“Lewis' autobiography is just as entertaining and enlightening as most of his other works, and has the added bonus of revealing his own history, which has contributed so much to his thought. Surprised by Joy plots his early childhood, his school years, his attraction to atheism and the intellectual consolidation of that position, his pupilage under William Kirkpatrick (here called "Kirk" or "The Great Knock"), his days at Oxford and his stint fighting in World War I, and his final, gradual, and extremely reluctant "almost purely philosophical" conversion, first to Absolute Idealism (the belief that we, and nature, are only fragmented appearances of the Absolute), then to Theism (the belief that some sort of God exists), and finally to Christianity. It is in these final few chapters that Lewis really shines his brightest -- or, as he would probably prefer to put it, that a light from beyond the world most clearly shines through him; though the earlier chapters are both entertaining and insightful as well. In one chapter alone ("Light and Shade"), Lewis attacks the moral obsession against homosexuality prevalent in his and our time, and debunks the economic theory of history and society. Also brilliant, to me, are his contrasts of the flavors of different mythologies: the "cold, piercing appeal', the 'stony and fiery sublimity' of Norse, the 'green, leafy, amorous, and elusive world' of Celtic, the 'Mediterranean and volcanic, the orgiastic...but not strongly erotic', the 'harder, more defiant, sun-bright beauty' of Greek.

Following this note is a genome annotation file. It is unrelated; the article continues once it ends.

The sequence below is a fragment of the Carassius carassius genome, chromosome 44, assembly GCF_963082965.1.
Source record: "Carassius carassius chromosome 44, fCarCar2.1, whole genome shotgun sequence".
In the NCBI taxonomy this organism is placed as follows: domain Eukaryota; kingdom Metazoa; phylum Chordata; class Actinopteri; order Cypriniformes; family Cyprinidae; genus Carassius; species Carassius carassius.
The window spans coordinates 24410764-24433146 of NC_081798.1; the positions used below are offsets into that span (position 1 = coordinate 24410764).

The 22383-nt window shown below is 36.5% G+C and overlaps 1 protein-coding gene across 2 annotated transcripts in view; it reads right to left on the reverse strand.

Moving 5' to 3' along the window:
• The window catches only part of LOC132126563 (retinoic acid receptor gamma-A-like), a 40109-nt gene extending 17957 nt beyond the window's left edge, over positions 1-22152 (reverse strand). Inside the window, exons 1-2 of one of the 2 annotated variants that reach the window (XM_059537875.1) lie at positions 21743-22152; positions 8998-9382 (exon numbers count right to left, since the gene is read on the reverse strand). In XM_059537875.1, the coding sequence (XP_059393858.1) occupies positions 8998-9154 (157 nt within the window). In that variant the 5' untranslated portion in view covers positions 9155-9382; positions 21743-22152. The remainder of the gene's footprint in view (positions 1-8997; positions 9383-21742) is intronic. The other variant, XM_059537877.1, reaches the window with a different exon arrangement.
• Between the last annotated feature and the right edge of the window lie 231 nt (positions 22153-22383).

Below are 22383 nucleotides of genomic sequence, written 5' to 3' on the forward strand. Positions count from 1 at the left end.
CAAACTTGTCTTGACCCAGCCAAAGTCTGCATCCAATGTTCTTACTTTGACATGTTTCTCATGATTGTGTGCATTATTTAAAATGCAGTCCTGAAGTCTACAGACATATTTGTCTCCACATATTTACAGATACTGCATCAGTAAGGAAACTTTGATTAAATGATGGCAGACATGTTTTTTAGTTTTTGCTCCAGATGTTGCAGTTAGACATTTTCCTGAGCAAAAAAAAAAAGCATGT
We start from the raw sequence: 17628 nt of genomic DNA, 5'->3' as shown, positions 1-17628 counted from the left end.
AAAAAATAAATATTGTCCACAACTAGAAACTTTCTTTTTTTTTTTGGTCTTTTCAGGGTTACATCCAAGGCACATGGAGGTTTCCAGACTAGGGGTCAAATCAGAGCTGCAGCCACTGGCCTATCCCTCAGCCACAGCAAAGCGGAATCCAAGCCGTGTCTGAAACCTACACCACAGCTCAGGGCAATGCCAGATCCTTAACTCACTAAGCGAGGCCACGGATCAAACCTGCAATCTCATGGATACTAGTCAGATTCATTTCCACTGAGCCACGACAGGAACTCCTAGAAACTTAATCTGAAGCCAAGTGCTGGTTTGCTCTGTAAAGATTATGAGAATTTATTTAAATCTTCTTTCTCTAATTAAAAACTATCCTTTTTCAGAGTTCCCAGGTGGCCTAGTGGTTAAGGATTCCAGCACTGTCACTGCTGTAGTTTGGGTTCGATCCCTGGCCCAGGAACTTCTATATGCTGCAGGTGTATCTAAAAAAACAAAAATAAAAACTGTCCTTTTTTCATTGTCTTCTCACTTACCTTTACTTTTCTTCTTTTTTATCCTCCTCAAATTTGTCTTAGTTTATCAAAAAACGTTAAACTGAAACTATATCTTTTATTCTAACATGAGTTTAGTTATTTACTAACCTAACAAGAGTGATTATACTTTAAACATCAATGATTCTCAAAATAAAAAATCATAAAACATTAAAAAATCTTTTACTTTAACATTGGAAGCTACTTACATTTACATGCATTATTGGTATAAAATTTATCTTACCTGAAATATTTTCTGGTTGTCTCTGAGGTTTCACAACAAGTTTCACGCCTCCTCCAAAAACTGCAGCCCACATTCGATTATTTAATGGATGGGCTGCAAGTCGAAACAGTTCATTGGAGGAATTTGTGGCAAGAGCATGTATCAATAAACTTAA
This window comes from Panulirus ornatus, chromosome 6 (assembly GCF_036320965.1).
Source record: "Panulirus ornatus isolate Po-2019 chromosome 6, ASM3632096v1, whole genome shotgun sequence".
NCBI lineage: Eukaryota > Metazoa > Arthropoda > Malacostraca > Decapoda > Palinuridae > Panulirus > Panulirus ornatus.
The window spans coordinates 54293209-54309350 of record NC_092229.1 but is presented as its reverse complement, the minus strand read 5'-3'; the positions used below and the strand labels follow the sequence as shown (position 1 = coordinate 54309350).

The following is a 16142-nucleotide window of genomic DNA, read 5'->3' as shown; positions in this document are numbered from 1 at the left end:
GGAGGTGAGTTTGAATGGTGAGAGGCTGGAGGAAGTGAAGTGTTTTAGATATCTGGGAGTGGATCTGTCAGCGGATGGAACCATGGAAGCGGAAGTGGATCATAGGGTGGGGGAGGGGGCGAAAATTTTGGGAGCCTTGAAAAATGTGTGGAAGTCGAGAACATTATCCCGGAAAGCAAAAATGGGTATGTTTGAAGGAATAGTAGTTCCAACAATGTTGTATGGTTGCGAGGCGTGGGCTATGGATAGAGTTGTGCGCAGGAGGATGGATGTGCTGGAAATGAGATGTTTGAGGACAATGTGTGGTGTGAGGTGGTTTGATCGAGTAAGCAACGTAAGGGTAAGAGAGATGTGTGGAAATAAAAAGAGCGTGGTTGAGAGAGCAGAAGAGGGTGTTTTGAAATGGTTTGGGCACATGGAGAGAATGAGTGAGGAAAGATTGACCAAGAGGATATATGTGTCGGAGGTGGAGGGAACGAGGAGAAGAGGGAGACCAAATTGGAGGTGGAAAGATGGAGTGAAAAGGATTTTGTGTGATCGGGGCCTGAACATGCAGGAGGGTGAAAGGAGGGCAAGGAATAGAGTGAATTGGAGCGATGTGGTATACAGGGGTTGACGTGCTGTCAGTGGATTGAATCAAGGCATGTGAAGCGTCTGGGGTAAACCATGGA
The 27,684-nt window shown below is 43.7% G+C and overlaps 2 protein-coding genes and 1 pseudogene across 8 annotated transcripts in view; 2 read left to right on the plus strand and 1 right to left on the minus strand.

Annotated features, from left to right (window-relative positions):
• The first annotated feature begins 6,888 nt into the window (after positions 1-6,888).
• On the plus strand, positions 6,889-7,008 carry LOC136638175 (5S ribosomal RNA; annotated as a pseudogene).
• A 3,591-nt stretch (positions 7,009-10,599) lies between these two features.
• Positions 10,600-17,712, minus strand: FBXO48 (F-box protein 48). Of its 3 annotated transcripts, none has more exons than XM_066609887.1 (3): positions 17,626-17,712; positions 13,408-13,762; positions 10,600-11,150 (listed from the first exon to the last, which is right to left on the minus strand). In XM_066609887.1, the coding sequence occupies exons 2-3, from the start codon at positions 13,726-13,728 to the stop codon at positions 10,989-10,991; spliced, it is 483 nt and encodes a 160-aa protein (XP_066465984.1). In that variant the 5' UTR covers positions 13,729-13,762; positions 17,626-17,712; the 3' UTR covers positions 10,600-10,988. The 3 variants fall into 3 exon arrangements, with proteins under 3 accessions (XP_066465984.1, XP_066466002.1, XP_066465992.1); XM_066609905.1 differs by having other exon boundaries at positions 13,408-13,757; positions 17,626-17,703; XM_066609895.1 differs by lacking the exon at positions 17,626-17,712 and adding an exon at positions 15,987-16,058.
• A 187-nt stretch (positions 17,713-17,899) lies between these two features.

Perhaps the most interesting and captivating themes in the book is that of Joy, which is sharply different from either pleasure or happiness, and is a technical term for the elusive and transitory, almost romantic desire that we at times feel, an aching, burning desire for...we know not what, brought on by a sudden glimpse of a beautiful landscape, the sudden memory of our past, a suddenly heard piece of music. And Lewis' journey to find out what Joy really is, what it really longs for, and what it really points to, is in many ways the story of his life. As he wrote elsewhere, "The books or the music in which we thought the beauty was located will betray us if we trust to them; it was not in them, it only came through them, and what came through them was longing. These things -- the beauty, the memory of our own past -- are good images of what we really desire; but if they are mistaken for the thing itself they turn into dumb idols, breaking the hearts of their worshipers. For they are not the thing itself; they are only the scent of a flower we have not found, the echo of a tune we have not heard, news from a country we have never yet visited." ”